Heartbreak

The Best Response When I Told A Friend I Was Getting Divorced

Photo: Adan Gregor / Shutterstock
two woman hugging each other

One of the difficult parts about getting divorced is breaking the news to family and friends.

In the aftermath of my divorce, most people have been supportive, but some friends had a hard time understanding probably because I wasn’t always comfortable sharing a lot of details of my difficult marriage.

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I wanted to keep things as amicable as possible and not bad mouth my ex to people who have been friends with both of us. I shared the news and let the chips fall where they may.

Some said they’d take the Switzerland approach and remain neutral. They’ve managed to remain friends with both of us. Some people took sides. In a few cases, I lost friends.

I heard this may happen from a good friend who went through a divorce before I did, so I was prepared.

After telling all the people close to me about my divorce, there’s the next layer of people I know but don’t see often — people like old friends from college, those I run into when I do volunteer work, or parents of my kids’ teammates from sports they no longer play together — who I may bump into and aren’t aware of my current marital status.

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We’ll run into each other at a store and begin with small talk — catching up on recent news or chatting about what our kids are up to now. The conversation will sometimes turn to spouses and they’ll ask how my husband is doing. I feel the mood of the conversation suddenly shift when I tell them I’m not sure how he is because we’re no longer married.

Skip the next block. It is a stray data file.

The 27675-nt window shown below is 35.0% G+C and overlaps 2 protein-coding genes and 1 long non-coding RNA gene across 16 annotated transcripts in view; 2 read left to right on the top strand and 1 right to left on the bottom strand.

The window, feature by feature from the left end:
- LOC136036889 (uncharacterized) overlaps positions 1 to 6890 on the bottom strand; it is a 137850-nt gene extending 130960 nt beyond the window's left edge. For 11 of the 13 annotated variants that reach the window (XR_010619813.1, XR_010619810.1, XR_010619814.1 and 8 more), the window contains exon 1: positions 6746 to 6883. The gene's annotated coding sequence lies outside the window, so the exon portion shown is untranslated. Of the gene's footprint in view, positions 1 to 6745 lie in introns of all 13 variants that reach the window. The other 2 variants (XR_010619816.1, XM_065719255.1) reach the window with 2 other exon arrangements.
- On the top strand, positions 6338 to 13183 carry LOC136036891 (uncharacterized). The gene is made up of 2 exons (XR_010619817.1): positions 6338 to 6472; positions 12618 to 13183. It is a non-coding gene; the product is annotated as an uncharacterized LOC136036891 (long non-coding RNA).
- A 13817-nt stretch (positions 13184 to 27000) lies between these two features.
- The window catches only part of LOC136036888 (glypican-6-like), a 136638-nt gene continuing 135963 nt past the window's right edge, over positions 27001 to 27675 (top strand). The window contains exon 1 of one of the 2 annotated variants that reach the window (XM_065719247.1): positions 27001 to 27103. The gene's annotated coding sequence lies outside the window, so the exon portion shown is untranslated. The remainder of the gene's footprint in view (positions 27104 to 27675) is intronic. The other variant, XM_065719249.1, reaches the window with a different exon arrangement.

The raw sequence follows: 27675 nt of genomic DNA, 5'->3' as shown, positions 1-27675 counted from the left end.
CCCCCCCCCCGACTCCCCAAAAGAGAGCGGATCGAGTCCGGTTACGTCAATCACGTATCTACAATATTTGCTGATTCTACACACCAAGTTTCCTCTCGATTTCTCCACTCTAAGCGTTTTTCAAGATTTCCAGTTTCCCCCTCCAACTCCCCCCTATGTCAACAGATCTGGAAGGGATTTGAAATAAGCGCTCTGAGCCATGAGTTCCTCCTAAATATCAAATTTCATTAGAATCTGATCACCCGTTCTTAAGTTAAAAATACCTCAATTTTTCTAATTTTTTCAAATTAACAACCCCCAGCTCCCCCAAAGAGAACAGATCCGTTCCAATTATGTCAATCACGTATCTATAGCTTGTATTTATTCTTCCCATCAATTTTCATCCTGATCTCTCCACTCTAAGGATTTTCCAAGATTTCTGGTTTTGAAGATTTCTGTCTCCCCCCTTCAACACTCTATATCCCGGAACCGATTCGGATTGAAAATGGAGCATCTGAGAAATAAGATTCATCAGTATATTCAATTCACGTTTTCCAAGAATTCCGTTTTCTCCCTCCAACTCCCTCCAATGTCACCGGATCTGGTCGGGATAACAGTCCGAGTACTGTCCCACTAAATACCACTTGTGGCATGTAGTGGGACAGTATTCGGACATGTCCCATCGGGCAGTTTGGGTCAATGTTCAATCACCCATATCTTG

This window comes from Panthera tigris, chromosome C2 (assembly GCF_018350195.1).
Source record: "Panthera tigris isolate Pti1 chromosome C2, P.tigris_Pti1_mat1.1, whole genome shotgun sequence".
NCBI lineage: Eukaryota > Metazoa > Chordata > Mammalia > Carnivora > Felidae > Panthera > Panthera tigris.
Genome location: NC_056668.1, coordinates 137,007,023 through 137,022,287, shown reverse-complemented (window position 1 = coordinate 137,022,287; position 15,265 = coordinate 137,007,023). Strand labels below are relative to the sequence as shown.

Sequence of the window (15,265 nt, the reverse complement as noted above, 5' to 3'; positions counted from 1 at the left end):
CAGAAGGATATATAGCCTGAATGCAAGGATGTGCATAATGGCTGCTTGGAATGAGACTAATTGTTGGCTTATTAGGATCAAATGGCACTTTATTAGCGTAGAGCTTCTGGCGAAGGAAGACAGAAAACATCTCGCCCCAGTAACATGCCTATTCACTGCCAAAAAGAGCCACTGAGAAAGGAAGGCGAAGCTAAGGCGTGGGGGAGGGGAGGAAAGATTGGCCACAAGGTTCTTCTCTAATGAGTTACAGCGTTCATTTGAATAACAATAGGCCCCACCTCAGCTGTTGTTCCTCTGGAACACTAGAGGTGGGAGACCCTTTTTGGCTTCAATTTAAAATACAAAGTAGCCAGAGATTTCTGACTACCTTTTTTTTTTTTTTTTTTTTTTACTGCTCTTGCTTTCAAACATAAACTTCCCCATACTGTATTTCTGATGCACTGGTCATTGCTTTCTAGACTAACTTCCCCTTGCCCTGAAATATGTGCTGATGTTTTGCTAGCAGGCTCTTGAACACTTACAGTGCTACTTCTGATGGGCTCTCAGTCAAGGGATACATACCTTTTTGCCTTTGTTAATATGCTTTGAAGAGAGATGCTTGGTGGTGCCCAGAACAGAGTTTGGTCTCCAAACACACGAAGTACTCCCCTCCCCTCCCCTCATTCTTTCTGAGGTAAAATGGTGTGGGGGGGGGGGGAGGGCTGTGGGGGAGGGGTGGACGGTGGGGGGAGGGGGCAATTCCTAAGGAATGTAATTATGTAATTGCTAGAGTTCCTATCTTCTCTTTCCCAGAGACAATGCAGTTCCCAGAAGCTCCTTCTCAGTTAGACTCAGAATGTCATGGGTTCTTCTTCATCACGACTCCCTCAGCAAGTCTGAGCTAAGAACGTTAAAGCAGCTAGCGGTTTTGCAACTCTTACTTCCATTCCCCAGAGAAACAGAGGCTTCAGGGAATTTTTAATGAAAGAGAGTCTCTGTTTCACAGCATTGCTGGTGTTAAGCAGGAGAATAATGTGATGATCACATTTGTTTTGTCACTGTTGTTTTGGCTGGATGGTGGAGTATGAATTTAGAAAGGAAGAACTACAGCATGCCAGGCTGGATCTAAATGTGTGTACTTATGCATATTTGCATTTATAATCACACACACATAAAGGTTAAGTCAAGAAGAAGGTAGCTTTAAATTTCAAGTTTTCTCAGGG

There’s often an awkward pause.

I never quite know what to expect next because reactions and responses vary so much. I suppose most people are taken off guard by this information and don’t quite know what to say, especially since we only know each other casually.

Some offer condolences soaked with positive affirmations.

Some clam up or politely changes the subject. Some kick my ex to the curb, placing all blame on him. Some bite their tongue and give me what feels like a judgmental look. Others jump in with gossipy tales of all the horror stories they’ve heard about divorce.

It’s hard to predict where the conversation will go after I give them this big bit of life-changing of news. I do my best to roll with whatever comes next. It’s often an awkward few moments and I get it. Divorce is often a difficult subject for people to talk about.

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There was one friend however who handled the news with the best response I’ve heard so far.

His words were simple, practical, and non-judgmental. Maybe it’s because he’s a scientist. Maybe it’s because he’s older and has more life experience. Maybe someone close to him has been through it before so has a different level of understanding.

We’re part of the same volunteer group, but it’d been a few years since we’d helped out at the same event. He asked how I was doing and then inquired about my ex. I paused and then told him we were no longer married.

He nodded softly then said, “Sometimes things don’t work out.”

His words felt both comforting and validating. They held no blame. No shame. No awkwardness.

Only acceptance.

His reaction and his words have stuck with me. As hard as we may try — for better or for worse — sometimes things just don’t work out.

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Kasey Sparks writes about making mistakes, gathering lessons, and finding meaning in everything.

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This article was originally published at Medium. Reprinted with permission from the author.